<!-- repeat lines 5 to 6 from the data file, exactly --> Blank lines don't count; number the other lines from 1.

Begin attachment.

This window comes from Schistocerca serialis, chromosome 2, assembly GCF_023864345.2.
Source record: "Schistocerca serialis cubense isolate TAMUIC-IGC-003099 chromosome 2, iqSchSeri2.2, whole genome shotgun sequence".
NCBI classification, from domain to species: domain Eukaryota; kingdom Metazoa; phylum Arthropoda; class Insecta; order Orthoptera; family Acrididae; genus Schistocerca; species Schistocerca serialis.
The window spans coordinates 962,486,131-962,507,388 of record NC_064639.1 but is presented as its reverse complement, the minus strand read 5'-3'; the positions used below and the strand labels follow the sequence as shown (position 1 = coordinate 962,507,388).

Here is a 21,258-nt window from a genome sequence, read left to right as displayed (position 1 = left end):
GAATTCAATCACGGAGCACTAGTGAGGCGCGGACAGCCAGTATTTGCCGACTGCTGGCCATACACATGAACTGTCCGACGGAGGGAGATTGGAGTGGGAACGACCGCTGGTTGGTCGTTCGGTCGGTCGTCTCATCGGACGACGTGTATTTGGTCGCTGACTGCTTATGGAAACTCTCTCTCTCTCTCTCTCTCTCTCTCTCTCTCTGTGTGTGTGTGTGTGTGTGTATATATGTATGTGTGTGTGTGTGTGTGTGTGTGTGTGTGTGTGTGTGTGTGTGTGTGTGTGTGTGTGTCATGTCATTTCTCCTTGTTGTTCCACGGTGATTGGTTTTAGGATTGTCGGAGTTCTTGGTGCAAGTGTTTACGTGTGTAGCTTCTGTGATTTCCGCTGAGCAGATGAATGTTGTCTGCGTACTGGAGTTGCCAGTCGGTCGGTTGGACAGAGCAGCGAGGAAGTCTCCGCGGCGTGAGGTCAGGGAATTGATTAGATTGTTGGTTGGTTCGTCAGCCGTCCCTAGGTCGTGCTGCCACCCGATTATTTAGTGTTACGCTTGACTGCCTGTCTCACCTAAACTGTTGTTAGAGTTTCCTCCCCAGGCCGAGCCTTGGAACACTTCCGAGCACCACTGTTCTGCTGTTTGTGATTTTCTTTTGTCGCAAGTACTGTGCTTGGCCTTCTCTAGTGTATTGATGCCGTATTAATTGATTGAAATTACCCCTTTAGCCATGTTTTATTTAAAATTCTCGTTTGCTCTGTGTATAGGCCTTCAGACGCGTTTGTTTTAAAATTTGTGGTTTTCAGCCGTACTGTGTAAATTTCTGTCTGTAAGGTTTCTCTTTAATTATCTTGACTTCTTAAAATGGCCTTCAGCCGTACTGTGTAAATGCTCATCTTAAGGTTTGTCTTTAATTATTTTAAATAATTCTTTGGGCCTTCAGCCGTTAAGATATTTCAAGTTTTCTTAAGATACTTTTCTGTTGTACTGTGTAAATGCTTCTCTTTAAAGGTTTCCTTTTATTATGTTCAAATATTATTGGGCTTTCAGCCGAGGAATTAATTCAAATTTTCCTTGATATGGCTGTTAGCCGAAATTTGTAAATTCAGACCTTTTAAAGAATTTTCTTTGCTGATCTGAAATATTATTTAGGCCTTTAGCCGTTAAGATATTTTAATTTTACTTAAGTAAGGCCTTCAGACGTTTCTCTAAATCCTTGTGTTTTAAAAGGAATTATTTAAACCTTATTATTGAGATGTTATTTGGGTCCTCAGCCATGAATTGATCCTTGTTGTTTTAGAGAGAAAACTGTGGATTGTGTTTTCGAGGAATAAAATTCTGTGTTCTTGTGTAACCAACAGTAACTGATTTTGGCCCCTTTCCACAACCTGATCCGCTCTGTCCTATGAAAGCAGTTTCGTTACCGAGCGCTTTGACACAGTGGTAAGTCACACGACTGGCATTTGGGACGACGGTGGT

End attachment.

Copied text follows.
Here is a 21,258-nt window from a genome sequence, read left to right as displayed (position 1 = left end):
GAATTCAATCACGGAGCACTAGTGAGGCGCGGACAGCCAGTATTTGCCGACTGCTGGCCATACACATGAACTGTCCGACGGAGGGAGATTGGAGTGGGAACGACCGCTGGTTGGTCGTTCGGTCGGTCGTCTCATCGGACGACGTGTATTTGGTCGCTGACTGCTTATGGAAACTCTCTCTCTCTCTCTCTCTCTCTCTCTCTCTCTGTGTGTGTGTGTGTGTGTGTATATATGTATGTGTGTGTGTGTGTGTGTGTGTGTGTGTGTGTGTGTGTGTGTGTGTGTGTGTGTGTGTCATGTCATTTCTCCTTGTTGTTCCACGGTGATTGGTTTTAGGATTGTCGGAGTTCTTGGTGCAAGTGTTTACGTGTGTAGCTTCTGTGATTTCCGCTGAGCAGATGAATGTTGTCTGCGTACTGGAGTTGCCAGTCGGTCGGTTGGACAGAGCAGCGAGGAAGTCTCCGCGGCGTGAGGTCAGGGAATTGATTAGATTGTTGGTTGGTTCGTCAGCCGTCCCTAGGTCGTGCTGCCACCCGATTATTTAGTGTTACGCTTGACTGCCTGTCTCACCTAAACTGTTGTTAGAGTTTCCTCCCCAGGCCGAGCCTTGGAACACTTCCGAGCACCACTGTTCTGCTGTTTGTGATTTTCTTTTGTCGCAAGTACTGTGCTTGGCCTTCTCTAGTGTATTGATGCCGTATTAATTGATTGAAATTACCCCTTTAGCCATGTTTTATTTAAAATTCTCGTTTGCTCTGTGTATAGGCCTTCAGACGCGTTTGTTTTAAAATTTGTGGTTTTCAGCCGTACTGTGTAAATTTCTGTCTGTAAGGTTTCTCTTTAATTATCTTGACTTCTTAAAATGGCCTTCAGCCGTACTGTGTAAATGCTCATCTTAAGGTTTGTCTTTAATTATTTTAAATAATTCTTTGGGCCTTCAGCCGTTAAGATATTTCAAGTTTTCTTAAGATACTTTTCTGTTGTACTGTGTAAATGCTTCTCTTTAAAGGTTTCCTTTTATTATGTTCAAATATTATTGGGCTTTCAGCCGAGGAATTAATTCAAATTTTCCTTGATATGGCTGTTAGCCGAAATTTGTAAATTCAGACCTTTTAAAGAATTTTCTTTGCTGATCTGAAATATTATTTAGGCCTTTAGCCGTTAAGATATTTTAATTTTACTTAAGTAAGGCCTTCAGACGTTTCTCTAAATCCTTGTGTTTTAAAAGGAATTATTTAAACCTTATTATTGAGATGTTATTTGGGTCCTCAGCCATGAATTGATCCTTGTTGTTTTAGAGAGAAAACTGTGGATTGTGTTTTCGAGGAATAAAATTCTGTGTTCTTGTGTAACCAACAGTAACTGATTTTGGCCCCTTTCCACAACCTGATCCGCTCTGTCCTATGAAAGCAGTTTCGTTACCGAGCGCTTTGACACAGTGGTAAGTCACACGACTGGCATTTGGGACGACGGTGGT